- Pathology. a malarial fever characterized by regularly returning paroxysms, marked by successive cold, hot, and sweating fits.
- a fit of fever or shivering or shaking chills, accompanied by malaise, pains in the bones and joints, etc.; chill.
Origin of ague
1250–1300; Middle English < Middle French, short for fievre ague acute fever < Latin febris acūta
Dictionary.com Unabridged Based on the Random House Unabridged Dictionary, © Random House, Inc. 2018
Examples from the Web for agues
Agues, according to arrangement, left him alone with his aunt.The Longest Journey
E. M. Forster
The nature of these agues is a question of great difficulty.A History of Epidemics in Britain (Volume I of II)
In Scotland, also, agues became epidemic about the year 1780.A History of Epidemics in Britain, Volume II (of 2)
It has been recently proposed as a substitute for quinine in the cure of agues.Cooley's Practical Receipts, Volume II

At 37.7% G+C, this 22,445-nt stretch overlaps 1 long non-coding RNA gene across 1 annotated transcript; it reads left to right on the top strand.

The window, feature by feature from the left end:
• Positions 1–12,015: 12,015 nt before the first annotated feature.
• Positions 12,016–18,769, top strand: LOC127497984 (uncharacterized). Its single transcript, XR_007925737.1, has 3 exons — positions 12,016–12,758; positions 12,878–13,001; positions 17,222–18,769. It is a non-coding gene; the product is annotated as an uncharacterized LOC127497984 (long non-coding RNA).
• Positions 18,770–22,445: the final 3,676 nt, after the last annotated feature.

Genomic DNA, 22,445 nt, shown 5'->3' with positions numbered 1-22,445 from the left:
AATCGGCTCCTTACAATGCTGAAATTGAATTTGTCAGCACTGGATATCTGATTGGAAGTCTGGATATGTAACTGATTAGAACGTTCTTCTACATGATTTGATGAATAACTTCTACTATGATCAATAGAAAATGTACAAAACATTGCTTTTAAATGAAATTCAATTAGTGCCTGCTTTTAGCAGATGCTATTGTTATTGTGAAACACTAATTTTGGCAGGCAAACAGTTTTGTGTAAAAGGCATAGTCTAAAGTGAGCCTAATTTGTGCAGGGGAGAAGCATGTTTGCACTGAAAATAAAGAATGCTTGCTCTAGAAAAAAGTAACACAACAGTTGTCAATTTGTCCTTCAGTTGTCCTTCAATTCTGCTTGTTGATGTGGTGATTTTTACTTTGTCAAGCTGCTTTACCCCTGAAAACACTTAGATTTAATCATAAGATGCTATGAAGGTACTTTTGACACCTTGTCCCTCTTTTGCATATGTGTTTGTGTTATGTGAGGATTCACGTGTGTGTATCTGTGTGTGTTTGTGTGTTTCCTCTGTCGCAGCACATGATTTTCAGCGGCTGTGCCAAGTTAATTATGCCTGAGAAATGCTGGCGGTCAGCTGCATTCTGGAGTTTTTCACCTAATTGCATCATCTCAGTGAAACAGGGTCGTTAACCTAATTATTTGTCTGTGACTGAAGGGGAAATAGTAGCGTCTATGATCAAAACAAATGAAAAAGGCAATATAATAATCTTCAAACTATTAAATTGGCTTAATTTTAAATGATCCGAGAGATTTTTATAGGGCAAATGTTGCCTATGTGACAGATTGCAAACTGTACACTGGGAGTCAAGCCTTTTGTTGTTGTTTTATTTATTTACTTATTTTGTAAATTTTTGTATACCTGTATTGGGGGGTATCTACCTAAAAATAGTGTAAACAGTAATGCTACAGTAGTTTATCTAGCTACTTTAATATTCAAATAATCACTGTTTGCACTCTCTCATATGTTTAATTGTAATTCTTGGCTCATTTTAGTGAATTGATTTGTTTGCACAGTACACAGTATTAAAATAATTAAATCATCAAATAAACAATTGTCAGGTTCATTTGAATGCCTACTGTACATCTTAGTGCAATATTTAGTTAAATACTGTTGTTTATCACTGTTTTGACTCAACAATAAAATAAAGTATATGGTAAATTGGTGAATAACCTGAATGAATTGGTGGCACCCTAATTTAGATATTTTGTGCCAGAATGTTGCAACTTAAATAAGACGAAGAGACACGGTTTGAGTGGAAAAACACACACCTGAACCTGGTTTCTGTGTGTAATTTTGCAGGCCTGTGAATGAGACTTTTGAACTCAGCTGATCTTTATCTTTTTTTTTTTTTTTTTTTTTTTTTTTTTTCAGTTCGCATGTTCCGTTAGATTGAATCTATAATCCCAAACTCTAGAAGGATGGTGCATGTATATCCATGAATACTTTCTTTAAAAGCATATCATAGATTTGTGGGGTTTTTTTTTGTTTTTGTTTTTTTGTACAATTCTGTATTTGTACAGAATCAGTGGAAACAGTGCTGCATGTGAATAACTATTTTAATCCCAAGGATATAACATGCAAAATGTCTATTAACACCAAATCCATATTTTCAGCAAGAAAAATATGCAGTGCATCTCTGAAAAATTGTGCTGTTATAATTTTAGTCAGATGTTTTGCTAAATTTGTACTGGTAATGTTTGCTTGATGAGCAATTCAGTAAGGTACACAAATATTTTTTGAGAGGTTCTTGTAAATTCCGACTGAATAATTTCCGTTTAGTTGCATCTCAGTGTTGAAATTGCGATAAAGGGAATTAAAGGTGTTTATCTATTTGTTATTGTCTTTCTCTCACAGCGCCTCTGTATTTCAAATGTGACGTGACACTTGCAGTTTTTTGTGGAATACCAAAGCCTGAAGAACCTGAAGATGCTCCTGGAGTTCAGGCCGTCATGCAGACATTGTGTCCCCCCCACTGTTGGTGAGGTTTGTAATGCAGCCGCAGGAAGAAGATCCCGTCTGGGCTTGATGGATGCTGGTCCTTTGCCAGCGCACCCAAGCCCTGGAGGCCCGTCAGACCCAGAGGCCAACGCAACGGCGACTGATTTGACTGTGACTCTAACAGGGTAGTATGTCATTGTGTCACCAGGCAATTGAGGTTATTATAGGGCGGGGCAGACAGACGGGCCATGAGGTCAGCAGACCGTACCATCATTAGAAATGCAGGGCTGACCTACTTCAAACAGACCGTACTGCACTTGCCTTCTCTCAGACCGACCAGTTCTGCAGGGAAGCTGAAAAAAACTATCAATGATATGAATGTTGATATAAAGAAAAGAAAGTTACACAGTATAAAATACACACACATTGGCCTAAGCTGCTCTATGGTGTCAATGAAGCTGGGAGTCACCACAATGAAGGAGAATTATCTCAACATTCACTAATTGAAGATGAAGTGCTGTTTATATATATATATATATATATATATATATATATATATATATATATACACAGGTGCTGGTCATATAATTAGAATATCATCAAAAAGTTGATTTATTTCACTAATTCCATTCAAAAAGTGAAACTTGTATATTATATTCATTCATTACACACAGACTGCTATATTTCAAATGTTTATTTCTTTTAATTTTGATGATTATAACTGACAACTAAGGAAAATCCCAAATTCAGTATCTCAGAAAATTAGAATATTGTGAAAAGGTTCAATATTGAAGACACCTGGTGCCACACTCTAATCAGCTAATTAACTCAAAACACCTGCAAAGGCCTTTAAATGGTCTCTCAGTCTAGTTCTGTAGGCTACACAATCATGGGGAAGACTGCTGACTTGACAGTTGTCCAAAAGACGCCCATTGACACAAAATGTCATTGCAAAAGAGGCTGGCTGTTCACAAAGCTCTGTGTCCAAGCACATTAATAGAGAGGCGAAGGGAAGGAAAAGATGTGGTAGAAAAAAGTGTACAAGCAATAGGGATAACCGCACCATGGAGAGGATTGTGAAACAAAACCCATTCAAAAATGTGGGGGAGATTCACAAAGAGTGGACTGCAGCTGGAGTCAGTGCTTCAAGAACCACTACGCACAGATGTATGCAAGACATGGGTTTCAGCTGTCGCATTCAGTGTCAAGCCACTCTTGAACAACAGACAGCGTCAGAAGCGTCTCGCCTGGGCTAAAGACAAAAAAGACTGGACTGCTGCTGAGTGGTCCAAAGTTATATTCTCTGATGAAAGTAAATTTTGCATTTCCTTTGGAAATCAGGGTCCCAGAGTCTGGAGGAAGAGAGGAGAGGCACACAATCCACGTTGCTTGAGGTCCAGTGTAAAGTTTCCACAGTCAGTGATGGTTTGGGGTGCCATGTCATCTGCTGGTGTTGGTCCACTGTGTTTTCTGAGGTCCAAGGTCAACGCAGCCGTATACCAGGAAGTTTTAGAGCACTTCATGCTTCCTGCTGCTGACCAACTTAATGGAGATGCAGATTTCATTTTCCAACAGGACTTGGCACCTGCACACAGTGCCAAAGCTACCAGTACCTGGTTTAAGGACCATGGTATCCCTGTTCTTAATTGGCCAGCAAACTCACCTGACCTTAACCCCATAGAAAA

A humid atmosphere or situation is one of the commonest causes of agues, asthmas, rheumatism, and numerous other diseases.
- a fever with successive stages of fever and chills esp when caused by malaria
- a fit of shivering
C14: from Old French (fievre) ague acute fever; see acute
Collins English Dictionary - Complete & Unabridged 2012 Digital Edition © William Collins Sons & Co. Ltd. 1979, 1986 © HarperCollins Publishers 1998, 2000, 2003, 2005, 2006, 2007, 2009, 2012
Word Origin and History for agues
"malarial fever," c.1300, from Old French ague "an acute fever," from Medieval Latin (febris) acuta "sharp (fever)," fem. of acutus "sharp" (see acute).
Online Etymology Dictionary, © 2010 Douglas Harper
- A febrile condition, especially associated with malaria, characterized by alternating periods of chills, fever, and sweating.
- A chill or fit of shivering.
The American Heritage® Stedman's Medical Dictionary Copyright © 2002, 2001, 1995 by Houghton Mifflin Company. Published by Houghton Mifflin Company.